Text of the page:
It is vital that early steps are taken in an attempt to re-build relationships between the mother and father for D’s sake. Viewing the matter realistically and understanding the depth of ill feeling between the father and B, I consider it unlikely that they will able to bridge their differences in the very near future. But there is ample scope for the parents to concentrate upon restoring some semblance of a civilised relationship with one another. There is a long overdue need for each of them to express regret and, hopefully, remorse for the mistakes they have made, for the hurt caused and for them to understand how their actions have affected D. Until they have had an opportunity to talk about the distress, unhappiness, mistrust and bitterness arising out of their relationship breakdown, to understand how difficult it has been on both sides, there will be no adequate basis for restoring trust between them and a common purpose in relation to their daughter. The starting point is the work envisaged by the local authority’s plan with which, so encouragingly, both parents are fully in agreement.
 In answer to one of my questions, the father said that “of course” the mother would be welcome to come in to the home he shares with the paternal grandmother. She is an elderly lady. The father poignantly described how, in a way, his mother misses D’s mother; and that she has not seen D for two and half years.
 From D’s perspective, there could be no better news than that her parents were going to sit down around the paternal grandmother’s kitchen table; that the decision has been taken by them together that it is much better for her to have longer with her father than just three hours; and that she will be seeing him at his home from which they will be able to go out and enjoy all sorts of activities. The mother will be able to say to D that there is no reason at all for her to be anxious. Her father loves her to bits and only wants her to have a good time.
 It is not, and should never have been, a question of the mother having to force D to see her father. The mother has a responsibility to offer D wise guidance and boundaries. If she is able to demonstrate there is no problem whatsoever in any arrangement for D to spend time with her father, that it is something the mother warmly welcomes and supports, then all of the problems of resistance and ‘acting up’ will simply fall away. Children take their cues as to how they should behave from those to whom they are closest. The mother does not have to say she does not like the father for that to be obvious to D. The time is long overdue for the mother to begin to act responsibly and with courtesy towards the father.
 It would be a very encouraging sign if the father were able to bring himself to say he is sorry to the mother for the unkind things he has said about B. The snide remarks must stop if there is to be hope, for the future, of improved relationships. The mother would be acting in her daughter’s best interests if she were able to acknowledge some of the father’s pain – that he is no longer a day to day part of D’s life, feels excluded and has been through a terrific ordeal in trying to preserve his relationship with his daughter. Only when the parents are able to relate together as civilised, polite and respectful former partners will they truly be able to say they are doing the best they can for their daughter.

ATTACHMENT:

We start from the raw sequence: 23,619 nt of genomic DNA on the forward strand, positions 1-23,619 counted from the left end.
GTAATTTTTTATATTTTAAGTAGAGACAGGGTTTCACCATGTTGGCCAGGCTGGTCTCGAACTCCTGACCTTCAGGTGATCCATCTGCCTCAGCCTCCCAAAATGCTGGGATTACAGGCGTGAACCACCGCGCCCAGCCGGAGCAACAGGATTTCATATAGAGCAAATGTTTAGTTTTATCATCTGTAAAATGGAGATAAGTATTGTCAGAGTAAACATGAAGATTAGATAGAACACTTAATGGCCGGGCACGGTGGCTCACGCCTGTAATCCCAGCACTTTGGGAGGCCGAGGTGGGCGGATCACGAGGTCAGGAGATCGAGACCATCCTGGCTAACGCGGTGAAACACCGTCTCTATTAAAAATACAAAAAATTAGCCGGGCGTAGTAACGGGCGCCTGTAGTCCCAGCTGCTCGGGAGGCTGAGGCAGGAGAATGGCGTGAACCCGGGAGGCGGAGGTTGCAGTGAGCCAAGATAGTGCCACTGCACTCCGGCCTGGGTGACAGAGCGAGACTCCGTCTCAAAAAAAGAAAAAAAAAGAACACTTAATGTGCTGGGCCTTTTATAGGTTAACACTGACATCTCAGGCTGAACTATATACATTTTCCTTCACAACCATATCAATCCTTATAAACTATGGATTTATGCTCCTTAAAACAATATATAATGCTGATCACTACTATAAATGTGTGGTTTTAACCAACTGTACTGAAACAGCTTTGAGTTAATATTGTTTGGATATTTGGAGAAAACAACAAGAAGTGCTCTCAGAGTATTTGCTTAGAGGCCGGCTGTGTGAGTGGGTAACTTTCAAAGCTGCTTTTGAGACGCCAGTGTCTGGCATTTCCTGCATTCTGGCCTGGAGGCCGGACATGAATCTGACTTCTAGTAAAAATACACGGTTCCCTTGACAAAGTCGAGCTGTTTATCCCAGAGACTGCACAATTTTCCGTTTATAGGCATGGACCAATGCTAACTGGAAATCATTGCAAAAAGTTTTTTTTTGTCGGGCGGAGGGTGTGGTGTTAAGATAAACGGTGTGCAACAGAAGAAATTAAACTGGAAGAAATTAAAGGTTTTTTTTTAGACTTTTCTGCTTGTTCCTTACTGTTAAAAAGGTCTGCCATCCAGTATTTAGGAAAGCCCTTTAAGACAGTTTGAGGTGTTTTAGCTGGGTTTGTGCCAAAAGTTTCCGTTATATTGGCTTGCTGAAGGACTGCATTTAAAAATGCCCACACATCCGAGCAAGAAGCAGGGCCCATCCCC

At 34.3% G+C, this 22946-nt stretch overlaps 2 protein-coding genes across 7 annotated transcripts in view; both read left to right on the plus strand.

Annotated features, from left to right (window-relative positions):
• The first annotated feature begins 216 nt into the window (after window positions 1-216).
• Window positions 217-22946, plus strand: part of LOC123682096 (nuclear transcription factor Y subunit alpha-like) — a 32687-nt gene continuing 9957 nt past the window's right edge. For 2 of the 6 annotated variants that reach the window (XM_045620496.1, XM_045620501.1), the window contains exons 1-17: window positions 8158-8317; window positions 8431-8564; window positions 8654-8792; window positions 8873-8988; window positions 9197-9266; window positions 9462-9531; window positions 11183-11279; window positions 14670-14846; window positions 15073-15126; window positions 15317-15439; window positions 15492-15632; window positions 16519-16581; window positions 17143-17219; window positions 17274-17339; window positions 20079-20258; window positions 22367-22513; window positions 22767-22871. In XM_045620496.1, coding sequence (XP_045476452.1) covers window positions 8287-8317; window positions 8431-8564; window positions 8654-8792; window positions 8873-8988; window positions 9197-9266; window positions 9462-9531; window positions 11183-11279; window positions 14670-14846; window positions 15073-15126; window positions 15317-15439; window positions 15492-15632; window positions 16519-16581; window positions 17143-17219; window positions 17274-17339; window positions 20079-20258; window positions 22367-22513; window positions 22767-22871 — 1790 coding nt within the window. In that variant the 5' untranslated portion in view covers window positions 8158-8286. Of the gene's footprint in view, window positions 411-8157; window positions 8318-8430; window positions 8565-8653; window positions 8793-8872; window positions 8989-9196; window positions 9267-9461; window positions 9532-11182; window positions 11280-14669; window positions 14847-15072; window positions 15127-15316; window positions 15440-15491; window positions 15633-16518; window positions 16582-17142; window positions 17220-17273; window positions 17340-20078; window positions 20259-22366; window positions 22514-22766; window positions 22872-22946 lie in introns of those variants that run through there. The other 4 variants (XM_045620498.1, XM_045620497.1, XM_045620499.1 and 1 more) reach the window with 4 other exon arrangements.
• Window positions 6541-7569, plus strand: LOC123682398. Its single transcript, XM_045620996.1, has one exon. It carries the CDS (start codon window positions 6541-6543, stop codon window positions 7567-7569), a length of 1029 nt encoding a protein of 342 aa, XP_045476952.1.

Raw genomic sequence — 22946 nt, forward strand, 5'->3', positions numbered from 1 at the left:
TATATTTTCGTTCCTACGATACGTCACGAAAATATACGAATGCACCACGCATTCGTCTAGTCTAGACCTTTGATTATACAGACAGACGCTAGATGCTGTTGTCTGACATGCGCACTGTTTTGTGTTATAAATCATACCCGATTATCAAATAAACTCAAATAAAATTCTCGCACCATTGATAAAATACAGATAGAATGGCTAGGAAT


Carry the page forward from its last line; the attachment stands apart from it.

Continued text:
Is there a legitimate basis for the making of a supervision order: would such an order serve D’s welfare interest
 Whether there is a legitimate basis for making a supervision order depends upon my findings in relation to significant harm. Unless I am able to find there is reasonable cause for believing D has been so harmed then there would be no foundation for making an interim supervision order. Such an order could only be made if also I were to be satisfied that it is in D’s welfare interests.
 The local authority’s application encapsulates the problems in a way, broadly speaking, I cannot improve upon. It must follow from the findings made in the earlier parts of this judgment that I wholeheartedly endorse the local authority’s quite excellent formulation of the grounds for intervention.
 I can go further than is required by s.38 (the test for interim orders) because evidence was given over four days. So these findings are made not on the basis of “reasonable cause to believe”, they are my final findings. I am altogether persuaded that D is suffering significant emotional harm attributable to the way in which her parents have responded to her needs over a period of almost four years.
 The mother and the father have exposed D to their adult conflict and acrimony. She is deeply aware of the dispute between them but powerless to change it. She has grown and developed in an environment where her requirement for a relationship with both parents has not been prioritised by them.
 D knows all too well about her mother’s negative feelings towards her father and his hostile attitude towards the mother’s partner, B. D has responded to the situation in the only way possible for a child of her age. She has associated herself strongly with her mother – her primary carer – to protect herself from constant conflict with the one person upon whom she is dependent.